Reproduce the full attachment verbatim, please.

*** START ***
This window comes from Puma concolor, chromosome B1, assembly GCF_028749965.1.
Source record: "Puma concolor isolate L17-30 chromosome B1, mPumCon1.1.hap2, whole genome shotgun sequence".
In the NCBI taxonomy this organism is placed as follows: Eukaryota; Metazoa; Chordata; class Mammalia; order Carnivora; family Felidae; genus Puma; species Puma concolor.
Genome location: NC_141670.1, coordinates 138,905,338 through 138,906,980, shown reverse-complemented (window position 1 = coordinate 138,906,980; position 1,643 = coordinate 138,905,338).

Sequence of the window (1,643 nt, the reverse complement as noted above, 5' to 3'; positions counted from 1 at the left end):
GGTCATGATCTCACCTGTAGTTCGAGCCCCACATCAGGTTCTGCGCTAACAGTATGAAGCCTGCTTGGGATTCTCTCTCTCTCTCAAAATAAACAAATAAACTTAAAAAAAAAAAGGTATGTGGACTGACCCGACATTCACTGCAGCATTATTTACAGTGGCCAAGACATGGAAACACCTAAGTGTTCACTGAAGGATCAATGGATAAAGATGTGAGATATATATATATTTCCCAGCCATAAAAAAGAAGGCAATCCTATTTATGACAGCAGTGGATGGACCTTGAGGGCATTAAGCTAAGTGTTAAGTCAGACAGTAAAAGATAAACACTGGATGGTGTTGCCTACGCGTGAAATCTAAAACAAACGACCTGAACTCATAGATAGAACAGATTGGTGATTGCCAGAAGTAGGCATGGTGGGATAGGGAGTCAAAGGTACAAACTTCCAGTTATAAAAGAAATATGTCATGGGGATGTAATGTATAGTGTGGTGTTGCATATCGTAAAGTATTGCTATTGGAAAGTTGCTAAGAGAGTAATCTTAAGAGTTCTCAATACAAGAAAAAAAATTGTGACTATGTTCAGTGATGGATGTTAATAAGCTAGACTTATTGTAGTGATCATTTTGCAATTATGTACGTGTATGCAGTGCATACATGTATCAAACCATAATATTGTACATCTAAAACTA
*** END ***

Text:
This window comes from Puma concolor, chromosome B1, assembly GCF_028749965.1.
Source record: "Puma concolor isolate L17-30 chromosome B1, mPumCon1.1.hap2, whole genome shotgun sequence".
In the NCBI taxonomy this organism is placed as follows: Eukaryota; Metazoa; Chordata; class Mammalia; order Carnivora; family Felidae; genus Puma; species Puma concolor.
Genome location: NC_141670.1, coordinates 138,905,338 through 138,906,980, shown reverse-complemented (window position 1 = coordinate 138,906,980; position 1,643 = coordinate 138,905,338).

Sequence of the window (1,643 nt, the reverse complement as noted above, 5' to 3'; positions counted from 1 at the left end):
GGTCATGATCTCACCTGTAGTTCGAGCCCCACATCAGGTTCTGCGCTAACAGTATGAAGCCTGCTTGGGATTCTCTCTCTCTCTCAAAATAAACAAATAAACTTAAAAAAAAAAAGGTATGTGGACTGACCCGACATTCACTGCAGCATTATTTACAGTGGCCAAGACATGGAAACACCTAAGTGTTCACTGAAGGATCAATGGATAAAGATGTGAGATATATATATATTTCCCAGCCATAAAAAAGAAGGCAATCCTATTTATGACAGCAGTGGATGGACCTTGAGGGCATTAAGCTAAGTGTTAAGTCAGACAGTAAAAGATAAACACTGGATGGTGTTGCCTACGCGTGAAATCTAAAACAAACGACCTGAACTCATAGATAGAACAGATTGGTGATTGCCAGAAGTAGGCATGGTGGGATAGGGAGTCAAAGGTACAAACTTCCAGTTATAAAAGAAATATGTCATGGGGATGTAATGTATAGTGTGGTGTTGCATATCGTAAAGTATTGCTATTGGAAAGTTGCTAAGAGAGTAATCTTAAGAGTTCTCAATACAAGAAAAAAAATTGTGACTATGTTCAGTGATGGATGTTAATAAGCTAGACTTATTGTAGTGATCATTTTGCAATTATGTACGTGTATGCAGTGCATACATGTATCAAACCATAATATTGTACATCTAAAACTA